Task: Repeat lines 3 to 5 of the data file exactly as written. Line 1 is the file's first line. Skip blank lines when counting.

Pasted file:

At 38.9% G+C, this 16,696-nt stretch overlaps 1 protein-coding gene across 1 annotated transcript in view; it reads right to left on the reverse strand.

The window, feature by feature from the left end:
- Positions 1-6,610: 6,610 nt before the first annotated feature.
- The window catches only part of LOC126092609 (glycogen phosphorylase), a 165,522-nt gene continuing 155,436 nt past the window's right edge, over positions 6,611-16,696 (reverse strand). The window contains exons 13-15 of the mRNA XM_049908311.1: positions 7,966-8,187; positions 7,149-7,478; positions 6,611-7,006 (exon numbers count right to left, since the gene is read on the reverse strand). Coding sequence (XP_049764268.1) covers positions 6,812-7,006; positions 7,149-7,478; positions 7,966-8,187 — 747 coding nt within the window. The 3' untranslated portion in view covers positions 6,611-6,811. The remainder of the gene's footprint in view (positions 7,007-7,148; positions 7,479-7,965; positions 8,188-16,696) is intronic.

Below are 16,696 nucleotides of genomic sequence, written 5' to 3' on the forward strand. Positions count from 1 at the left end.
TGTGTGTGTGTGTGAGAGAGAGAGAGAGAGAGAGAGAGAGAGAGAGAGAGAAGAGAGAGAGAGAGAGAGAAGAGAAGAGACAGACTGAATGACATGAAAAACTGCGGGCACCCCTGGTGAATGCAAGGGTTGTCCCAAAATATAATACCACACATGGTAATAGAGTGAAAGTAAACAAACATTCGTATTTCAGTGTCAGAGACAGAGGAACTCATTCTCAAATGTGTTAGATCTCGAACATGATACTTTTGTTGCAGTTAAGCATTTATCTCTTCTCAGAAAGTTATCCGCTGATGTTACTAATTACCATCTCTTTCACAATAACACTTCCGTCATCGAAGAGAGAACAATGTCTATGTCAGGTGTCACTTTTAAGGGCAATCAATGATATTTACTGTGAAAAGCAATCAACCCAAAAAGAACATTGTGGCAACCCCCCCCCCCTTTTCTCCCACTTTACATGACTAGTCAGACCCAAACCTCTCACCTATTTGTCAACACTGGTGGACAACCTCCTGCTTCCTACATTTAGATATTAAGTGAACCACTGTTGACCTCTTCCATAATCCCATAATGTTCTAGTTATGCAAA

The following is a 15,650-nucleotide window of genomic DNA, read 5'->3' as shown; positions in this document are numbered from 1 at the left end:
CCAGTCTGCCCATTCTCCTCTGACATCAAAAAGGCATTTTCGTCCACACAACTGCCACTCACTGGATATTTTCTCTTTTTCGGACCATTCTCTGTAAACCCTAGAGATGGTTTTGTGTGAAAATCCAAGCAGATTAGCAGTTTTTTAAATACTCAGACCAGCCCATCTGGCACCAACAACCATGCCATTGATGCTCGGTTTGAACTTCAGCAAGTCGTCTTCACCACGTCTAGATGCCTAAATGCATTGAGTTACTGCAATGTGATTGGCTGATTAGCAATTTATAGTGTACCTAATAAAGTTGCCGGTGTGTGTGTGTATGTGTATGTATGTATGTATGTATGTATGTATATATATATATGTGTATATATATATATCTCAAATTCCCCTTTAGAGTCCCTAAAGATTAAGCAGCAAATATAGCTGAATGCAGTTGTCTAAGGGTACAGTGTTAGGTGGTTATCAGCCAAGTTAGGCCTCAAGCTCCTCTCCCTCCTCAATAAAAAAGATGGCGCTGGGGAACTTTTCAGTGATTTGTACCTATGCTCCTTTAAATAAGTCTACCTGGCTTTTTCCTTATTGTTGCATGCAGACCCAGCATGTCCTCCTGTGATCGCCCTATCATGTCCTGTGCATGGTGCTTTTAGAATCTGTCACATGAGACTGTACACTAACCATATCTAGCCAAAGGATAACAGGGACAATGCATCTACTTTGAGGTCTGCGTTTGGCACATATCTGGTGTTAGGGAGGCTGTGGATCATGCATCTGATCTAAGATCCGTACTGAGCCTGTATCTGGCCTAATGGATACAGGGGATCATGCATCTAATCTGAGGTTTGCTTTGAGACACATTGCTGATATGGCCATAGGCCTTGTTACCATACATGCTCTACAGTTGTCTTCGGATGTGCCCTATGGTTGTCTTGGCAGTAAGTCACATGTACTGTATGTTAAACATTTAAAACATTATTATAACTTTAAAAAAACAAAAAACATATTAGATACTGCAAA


- Positions 1-6,610: 6,610 nt before the first annotated feature.
- The window catches only part of LOC126092609 (glycogen phosphorylase), a 165,522-nt gene continuing 155,436 nt past the window's right edge, over positions 6,611-16,696 (reverse strand). The window contains exons 13-15 of the mRNA XM_049908311.1: positions 7,966-8,187; positions 7,149-7,478; positions 6,611-7,006 (exon numbers count right to left, since the gene is read on the reverse strand). Coding sequence (XP_049764268.1) covers positions 6,812-7,006; positions 7,149-7,478; positions 7,966-8,187 — 747 coding nt within the window. The 3' untranslated portion in view covers positions 6,611-6,811. The remainder of the gene's footprint in view (positions 7,007-7,148; positions 7,479-7,965; positions 8,188-16,696) is intronic.

Below are 16,696 nucleotides of genomic sequence, written 5' to 3' on the forward strand. Positions count from 1 at the left end.